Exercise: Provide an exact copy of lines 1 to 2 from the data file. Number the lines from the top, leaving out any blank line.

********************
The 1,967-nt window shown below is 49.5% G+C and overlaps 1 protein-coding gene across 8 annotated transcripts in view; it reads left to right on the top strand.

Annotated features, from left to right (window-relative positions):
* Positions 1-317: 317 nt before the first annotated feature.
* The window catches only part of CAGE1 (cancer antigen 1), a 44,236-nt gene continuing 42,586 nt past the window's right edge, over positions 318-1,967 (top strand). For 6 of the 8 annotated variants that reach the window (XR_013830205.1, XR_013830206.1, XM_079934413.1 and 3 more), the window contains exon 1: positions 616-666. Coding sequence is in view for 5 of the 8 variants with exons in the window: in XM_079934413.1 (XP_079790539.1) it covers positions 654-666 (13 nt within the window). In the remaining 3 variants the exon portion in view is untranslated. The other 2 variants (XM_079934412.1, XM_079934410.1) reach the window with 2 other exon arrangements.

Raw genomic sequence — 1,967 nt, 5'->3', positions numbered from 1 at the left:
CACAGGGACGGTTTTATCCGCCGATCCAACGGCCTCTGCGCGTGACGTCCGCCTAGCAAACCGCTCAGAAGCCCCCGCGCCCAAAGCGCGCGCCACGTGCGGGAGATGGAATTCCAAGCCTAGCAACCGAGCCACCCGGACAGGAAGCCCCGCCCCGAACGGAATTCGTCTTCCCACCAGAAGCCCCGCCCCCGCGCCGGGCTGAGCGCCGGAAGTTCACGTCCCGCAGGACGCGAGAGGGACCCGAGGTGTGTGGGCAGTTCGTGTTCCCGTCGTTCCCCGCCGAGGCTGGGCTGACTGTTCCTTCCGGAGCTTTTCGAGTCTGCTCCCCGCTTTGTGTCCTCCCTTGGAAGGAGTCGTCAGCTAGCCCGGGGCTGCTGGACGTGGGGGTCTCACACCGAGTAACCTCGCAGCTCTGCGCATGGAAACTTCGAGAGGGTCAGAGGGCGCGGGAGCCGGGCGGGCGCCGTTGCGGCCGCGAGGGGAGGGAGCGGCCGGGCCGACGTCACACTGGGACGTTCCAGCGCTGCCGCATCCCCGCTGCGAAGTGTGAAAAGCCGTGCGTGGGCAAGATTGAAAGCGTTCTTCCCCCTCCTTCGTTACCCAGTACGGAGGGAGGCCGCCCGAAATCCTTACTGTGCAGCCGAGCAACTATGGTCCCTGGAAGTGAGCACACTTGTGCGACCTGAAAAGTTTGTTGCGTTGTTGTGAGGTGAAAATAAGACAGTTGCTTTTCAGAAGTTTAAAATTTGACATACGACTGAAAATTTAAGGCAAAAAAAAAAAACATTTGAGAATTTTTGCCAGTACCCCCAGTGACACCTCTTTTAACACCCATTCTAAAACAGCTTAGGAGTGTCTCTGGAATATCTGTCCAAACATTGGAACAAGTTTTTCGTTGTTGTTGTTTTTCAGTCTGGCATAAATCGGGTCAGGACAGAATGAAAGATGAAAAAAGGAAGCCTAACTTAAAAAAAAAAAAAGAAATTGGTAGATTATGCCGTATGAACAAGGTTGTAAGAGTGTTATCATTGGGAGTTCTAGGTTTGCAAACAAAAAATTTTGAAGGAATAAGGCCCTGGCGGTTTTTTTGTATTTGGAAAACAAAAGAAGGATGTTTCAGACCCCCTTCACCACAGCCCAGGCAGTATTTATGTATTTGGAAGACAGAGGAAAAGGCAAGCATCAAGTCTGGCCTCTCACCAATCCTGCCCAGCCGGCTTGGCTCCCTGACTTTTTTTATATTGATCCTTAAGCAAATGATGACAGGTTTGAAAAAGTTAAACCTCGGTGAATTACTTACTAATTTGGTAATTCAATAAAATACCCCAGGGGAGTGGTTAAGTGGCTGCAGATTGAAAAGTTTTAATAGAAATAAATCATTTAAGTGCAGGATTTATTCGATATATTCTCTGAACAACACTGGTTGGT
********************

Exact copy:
The 1,967-nt window shown below is 49.5% G+C and overlaps 1 protein-coding gene across 8 annotated transcripts in view; it reads left to right on the top strand.

Annotated features, from left to right (window-relative positions):